“The napkin goes on the left! Under the fork, because sometimes you just use the fork and not the knife!” yelled Clarice.

Ben fired back retorts as he dodged handfuls of diced vegetables “it goes on the right because most people are right handed so that is the first hand they use to pick anything up with!”

“You don’t know anything more about culinary etiquette than that catatonic lizard!” yelled Clarice, flinging a handful of radishes.

“Maybe Chauncey would move around more if he wasn’t so afraid of the crazy banshee running around the house,” he replied, ducking a second salvo of radish.
“Well if my presence is effecting Chauncey so much, maybe I’ll leave and while I’m out maybe I’ll buy some new China!!!” yelled Clarice, fishing for ammunition in the vegetable drawer of the open fridge.

“I knew it!” shouted Ben, almost caught off guard by the whole turnip that flew by him. “This was never about the damned napkins! You’re never going to drop this are you? What could I have possibly done?!!!”

“You could have at least taken the dishes out first!” Clarice screamed back readying two potatoes.

“It was dark! I didn’t know they were there!” yelled Ben over his shoulder as he took cover behind the counter.

“It was the good China!” she screamed again as potatoes hurdled through the air above Ben

“What could I have possibly done!?” yelled Ben, in the most offensively quizzical tone he could muster.

“Maybe you could have spent less time covering your ass and more time trying to pull your head out of it!!!” screamed Clarice, so loud that the dishes rang. She took a breath and then said in a suddenly and unnervingly calm tone with a very sharp edge “I’m going to the salon, I’ll be back in an hour.”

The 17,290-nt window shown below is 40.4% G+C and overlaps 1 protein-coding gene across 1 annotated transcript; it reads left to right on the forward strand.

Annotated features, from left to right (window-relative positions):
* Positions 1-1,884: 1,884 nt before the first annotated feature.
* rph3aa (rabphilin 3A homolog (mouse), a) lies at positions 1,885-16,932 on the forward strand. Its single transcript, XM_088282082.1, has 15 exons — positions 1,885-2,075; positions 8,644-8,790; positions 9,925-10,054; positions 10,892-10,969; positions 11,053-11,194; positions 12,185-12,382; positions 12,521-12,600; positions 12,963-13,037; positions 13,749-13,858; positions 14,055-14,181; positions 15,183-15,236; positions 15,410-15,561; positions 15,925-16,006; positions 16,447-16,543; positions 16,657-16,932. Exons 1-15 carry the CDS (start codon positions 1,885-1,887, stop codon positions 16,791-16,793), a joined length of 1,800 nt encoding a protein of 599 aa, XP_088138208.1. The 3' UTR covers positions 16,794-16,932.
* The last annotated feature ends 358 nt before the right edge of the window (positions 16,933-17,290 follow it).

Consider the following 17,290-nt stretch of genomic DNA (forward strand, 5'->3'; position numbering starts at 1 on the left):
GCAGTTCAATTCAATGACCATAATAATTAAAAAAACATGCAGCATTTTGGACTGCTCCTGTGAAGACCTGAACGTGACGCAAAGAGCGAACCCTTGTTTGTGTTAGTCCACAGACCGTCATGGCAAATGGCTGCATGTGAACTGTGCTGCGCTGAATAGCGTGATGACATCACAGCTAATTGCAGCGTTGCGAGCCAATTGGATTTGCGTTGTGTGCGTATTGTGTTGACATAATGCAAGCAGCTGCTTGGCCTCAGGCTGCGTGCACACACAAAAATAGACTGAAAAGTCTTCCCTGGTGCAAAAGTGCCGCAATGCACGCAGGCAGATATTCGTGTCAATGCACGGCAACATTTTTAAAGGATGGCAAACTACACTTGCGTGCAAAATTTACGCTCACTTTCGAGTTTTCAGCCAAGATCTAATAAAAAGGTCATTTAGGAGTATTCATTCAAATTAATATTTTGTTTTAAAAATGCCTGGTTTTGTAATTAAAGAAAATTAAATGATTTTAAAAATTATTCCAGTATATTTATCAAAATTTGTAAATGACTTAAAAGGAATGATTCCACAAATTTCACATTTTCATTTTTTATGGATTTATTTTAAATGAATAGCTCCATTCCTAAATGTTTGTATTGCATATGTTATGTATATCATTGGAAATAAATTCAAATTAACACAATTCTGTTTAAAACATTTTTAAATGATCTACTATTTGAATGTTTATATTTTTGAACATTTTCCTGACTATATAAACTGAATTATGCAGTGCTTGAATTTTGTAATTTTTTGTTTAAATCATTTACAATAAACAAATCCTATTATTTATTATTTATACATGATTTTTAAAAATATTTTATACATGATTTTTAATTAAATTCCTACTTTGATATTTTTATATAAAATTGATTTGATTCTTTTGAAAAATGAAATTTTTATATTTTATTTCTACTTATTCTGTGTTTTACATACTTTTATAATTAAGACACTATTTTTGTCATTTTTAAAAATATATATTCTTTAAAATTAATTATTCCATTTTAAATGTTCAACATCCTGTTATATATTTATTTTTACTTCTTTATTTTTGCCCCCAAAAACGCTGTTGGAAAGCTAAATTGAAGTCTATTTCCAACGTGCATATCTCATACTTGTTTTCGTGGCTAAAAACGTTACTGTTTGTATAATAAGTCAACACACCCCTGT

She then turned and stormed off towards the door sending waves of celery bouncing across the floor with each step. She opened the door and then in one fluid motion that Ben couldn’t help but admire, snatched up her purse and coat, stepped out of the door and slammed it.

Disaster. Ben knew full well that Clarice had gone for a hair cut no more than one week ago. He also knew that the last time Clarice became mad enough to leave an argument to go to the salon she had threatened to leave him upon her return. Not only that, but, for a week after the last salon-worthy incident Ben endured several occurrences in which he was pelted with eggs, old cabbage and once a live cat, by women passing him on the street. He hoped these incidents were just an unhappy coincidence, but he couldn’t shake the terrible feeling that they weren’t. More than that Ben didn’t want to lose Clarice. Despite their idiosyncrasies and her tendency to make salad into projectiles he did love her. Even though he believed himself blameless in “The Kitchen Sink Incident” he would have to make a peace offering none the less.

The sure-fire way to win Clarice’s forgiveness would be to rent her a Will Farrell movie. For reasons Ben could not fathom Clarice loved Will Farrell movies, Ben only knew it would be a cold day in hell before he watched that hack spend another two hours butchering the good name of comedy, he would have to gain her forgiveness another way. Blueberry buttermilk waffles had worked before and they damn well better work again! Clarice’s love of waffles stemmed from something quite the opposite of childhood nostalgia, she hadn’t particularly enjoyed her childhood and at the same time she had never had blueberry buttermilk waffles during it. The clock read 8:58AM so Ben had 57 minutes to collect the ingredients and make the waffles. The main ingredient was chiefly blueberries which naturally Ben was out of, so a trip to the market would be required.